The Cheviot, The Stag and The Black, Black Oil is a landmark piece of Scottish political theatre. Written by John McGrath in 1973 and further popularised as a BBC Play for Today the following year, it is an epic, ambitious work that covers everything from the Highland Clearances to the 70s oil boom and beyond.
It may seem perverse, then, that a show with such a sprawling reach is given such a bargain basement treatment. Surely the history that shaped a country deserves far more? But no, it is not getting that here, and Graham McLaren’s design is slyly stylish in its simplicity. Costumes are nothing more than dressing up box flourishes, hastily pulled on over t-shirts and jeans; you’ve seen school productions with fancier sets. And yet, this sparse, stripped back approach sharpens the production like a blade. In paring away everything superfluous, it allows the powerful, passionate core of the story to shine all the more brightly, unencumbered by frills or fuss.
A talented ensemble – most of them doubling as musicians, led by band leader Christina Gordon – leads the audience in a mini-ceilidh before the show starts. This adds to the ramshackle charm of the production, giving it an intimacy and immediacy that works particularly well in Live, with its mix of standard and cabaret seating.
This ‘let’s put the show on right here!’ air also blurs the lines between audience and actors, making this feel less like a staged performance, more like being regaled by some particularly loquacious friends. Anyone who has spent a decent amount of time in a certain type of Scottish or Irish bar – as, ahem, I may have done – recognises that easy switch from conversation to entertainment, as the guys you were just sharing a pint with morph into a band, a singer, the evening’s turn. It not only recalls the roots of the original 7:84 show, which toured small community venues around Scotland, but reflects the way storytelling itself is baked into the Celtic culture, and it’s tremendously effective.
The play itself at times feels like a revue – a series of songs, skits and sketches from Scottish history, rendered comic by broad performances. But once it gets you on board with laughter, it delivers a series of gut-punches that leave you reeling. It’s packed to the brim with bold touches, such as delivering whole speeches in Gaelic (an impassioned Calum MacDonald managing to hold the audience’s attention even when no one knows what he is saying). A scene where the cast read out the injuries inflicted by the authorities on the women who protested the Clearances – women made up a disproportionate amount of the country’s resistance to such destructive changes and suffered accordingly – as the female members of the audience stand as silent witness is one of the most quietly powerful moments I’ve ever experienced in a theatre.
In such a talented and tightly-meshed ensemble it’s impossible to single out individuals, especially as the production plays so well to their strengths. Stephen Bangs, Billy Mack, Christina Gordon and Jo Freer do particularly well on the comedy side, while Reuben Joseph and Carol Anderson (who is handling Alasdair Macrae’s on-stage musical duties in the Newcastle run) shine in the show’s more empathetic moments. BSL signer Catherine King deserves special mention for her hugely engaging and energetic presence: she feels such an integral part of the show, it’s a shame only a handful of performances are signed.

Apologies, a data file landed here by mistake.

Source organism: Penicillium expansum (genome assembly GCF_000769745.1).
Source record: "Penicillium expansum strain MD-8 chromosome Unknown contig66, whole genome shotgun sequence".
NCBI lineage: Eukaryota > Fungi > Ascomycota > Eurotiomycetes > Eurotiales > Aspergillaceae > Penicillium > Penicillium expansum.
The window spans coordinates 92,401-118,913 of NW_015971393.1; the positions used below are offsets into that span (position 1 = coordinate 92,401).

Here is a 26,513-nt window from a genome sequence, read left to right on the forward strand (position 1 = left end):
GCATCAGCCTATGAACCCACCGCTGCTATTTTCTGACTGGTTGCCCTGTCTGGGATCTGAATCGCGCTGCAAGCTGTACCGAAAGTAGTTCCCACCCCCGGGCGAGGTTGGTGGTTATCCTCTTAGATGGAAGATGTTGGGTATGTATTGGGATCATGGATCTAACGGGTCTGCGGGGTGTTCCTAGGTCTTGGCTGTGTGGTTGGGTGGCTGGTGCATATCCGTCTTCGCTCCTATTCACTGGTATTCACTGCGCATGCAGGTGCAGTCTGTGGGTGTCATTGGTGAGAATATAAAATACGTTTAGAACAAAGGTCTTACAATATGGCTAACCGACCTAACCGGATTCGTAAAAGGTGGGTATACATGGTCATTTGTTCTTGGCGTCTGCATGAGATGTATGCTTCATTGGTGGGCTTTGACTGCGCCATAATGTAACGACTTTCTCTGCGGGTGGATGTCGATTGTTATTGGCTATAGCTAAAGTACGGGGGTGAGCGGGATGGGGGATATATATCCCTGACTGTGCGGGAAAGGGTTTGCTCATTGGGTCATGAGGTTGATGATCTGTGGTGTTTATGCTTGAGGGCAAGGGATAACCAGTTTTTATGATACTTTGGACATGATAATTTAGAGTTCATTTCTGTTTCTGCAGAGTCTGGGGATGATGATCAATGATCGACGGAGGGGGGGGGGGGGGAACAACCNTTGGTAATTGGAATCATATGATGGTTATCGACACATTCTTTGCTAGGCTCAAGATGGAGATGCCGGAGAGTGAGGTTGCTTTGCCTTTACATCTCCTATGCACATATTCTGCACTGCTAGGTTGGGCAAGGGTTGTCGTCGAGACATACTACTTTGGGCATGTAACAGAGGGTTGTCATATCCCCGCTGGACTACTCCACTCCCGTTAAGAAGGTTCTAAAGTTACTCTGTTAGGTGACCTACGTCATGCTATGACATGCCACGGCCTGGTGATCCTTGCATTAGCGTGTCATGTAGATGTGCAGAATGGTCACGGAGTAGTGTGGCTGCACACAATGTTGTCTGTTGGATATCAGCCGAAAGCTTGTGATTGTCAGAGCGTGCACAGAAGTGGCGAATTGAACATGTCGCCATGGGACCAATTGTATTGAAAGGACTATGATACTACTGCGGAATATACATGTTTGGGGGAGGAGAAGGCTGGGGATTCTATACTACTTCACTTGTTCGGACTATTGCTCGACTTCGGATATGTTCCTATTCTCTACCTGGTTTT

It’s a piece that remains depressingly relevant – in fact, even more so, as a Remain-leaning Scotland is increasingly disenfranchised by Westminster and its resources exploited by those with no stake in the country or its people. Smartly updated to take in everything from Trump’s golf courses to climate change, at its heart it’s both a timeless story of injustice and a timely reminder that the only thing that ever defeated a handful of people with power was a whole load of other people banding together to stop them.
The production also marks a watershed in the incumbency of Live’s Artistic Director Joe Douglas. Having taken on the role in mid-2018, Douglas has inevitably been operating in the very long shadow of his predecessor Max Roberts – who had been at Live for 30 years and remains on at the theatre as Emeritus Artistic Director. While Clear White Light, Douglas’ first outing as director at his new home, was such a success it’s returning for another run in the autumn, that play was, as Douglas acknowledged, Roberts’ brainchild – a project long-nurtured by him, albeit brought to fruition by his successor. Cheviot, in contrast, is very much Douglas’ baby. He directed the revival this tour is based on while at Dundee Rep to both awards and acclaim. Bringing it to Newcastle feels like he’s truly stamping his mark on the space – and it’s done with a winning combination of lightness, confidence and swagger that bodes well for the theatre’s future.
The Cheviot, The Stag and The Black, Black Oil plays at Live Theatre, Newcastle until 22nd June. More information here.